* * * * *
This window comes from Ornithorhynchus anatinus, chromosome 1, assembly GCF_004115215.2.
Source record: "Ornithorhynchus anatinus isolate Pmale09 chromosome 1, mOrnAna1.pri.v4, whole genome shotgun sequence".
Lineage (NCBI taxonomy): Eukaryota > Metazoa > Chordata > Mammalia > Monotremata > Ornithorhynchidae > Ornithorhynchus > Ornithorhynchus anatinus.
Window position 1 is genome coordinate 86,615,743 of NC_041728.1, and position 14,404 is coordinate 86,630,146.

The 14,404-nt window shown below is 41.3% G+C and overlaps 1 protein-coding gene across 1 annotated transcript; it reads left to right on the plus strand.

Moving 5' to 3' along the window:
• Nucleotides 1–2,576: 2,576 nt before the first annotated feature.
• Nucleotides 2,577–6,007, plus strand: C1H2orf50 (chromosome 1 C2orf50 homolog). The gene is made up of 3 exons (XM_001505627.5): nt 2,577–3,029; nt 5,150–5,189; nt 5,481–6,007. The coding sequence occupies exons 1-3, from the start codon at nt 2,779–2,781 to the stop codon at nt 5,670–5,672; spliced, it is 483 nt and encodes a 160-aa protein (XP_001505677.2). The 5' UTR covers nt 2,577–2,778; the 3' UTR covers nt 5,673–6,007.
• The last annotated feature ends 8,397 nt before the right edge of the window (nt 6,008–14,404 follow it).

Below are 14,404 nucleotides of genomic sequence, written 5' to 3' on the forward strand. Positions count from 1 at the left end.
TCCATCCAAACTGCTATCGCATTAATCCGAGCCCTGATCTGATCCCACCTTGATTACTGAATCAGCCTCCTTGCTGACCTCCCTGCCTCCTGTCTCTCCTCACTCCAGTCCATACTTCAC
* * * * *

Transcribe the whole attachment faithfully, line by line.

This window comes from Ornithorhynchus anatinus, chromosome 1, assembly GCF_004115215.2.
Source record: "Ornithorhynchus anatinus isolate Pmale09 chromosome 1, mOrnAna1.pri.v4, whole genome shotgun sequence".
Lineage (NCBI taxonomy): Eukaryota > Metazoa > Chordata > Mammalia > Monotremata > Ornithorhynchidae > Ornithorhynchus > Ornithorhynchus anatinus.
Window position 1 is genome coordinate 86,615,743 of NC_041728.1, and position 14,404 is coordinate 86,630,146.

The 14,404-nt window shown below is 41.3% G+C and overlaps 1 protein-coding gene across 1 annotated transcript; it reads left to right on the plus strand.

Moving 5' to 3' along the window:
• Nucleotides 1–2,576: 2,576 nt before the first annotated feature.
• Nucleotides 2,577–6,007, plus strand: C1H2orf50 (chromosome 1 C2orf50 homolog). The gene is made up of 3 exons (XM_001505627.5): nt 2,577–3,029; nt 5,150–5,189; nt 5,481–6,007. The coding sequence occupies exons 1-3, from the start codon at nt 2,779–2,781 to the stop codon at nt 5,670–5,672; spliced, it is 483 nt and encodes a 160-aa protein (XP_001505677.2). The 5' UTR covers nt 2,577–2,778; the 3' UTR covers nt 5,673–6,007.
• The last annotated feature ends 8,397 nt before the right edge of the window (nt 6,008–14,404 follow it).

Below are 14,404 nucleotides of genomic sequence, written 5' to 3' on the forward strand. Positions count from 1 at the left end.
TCCATCCAAACTGCTATCGCATTAATCCGAGCCCTGATCTGATCCCACCTTGATTACTGAATCAGCCTCCTTGCTGACCTCCCTGCCTCCTGTCTCTCCTCACTCCAGTCCATACTTCAC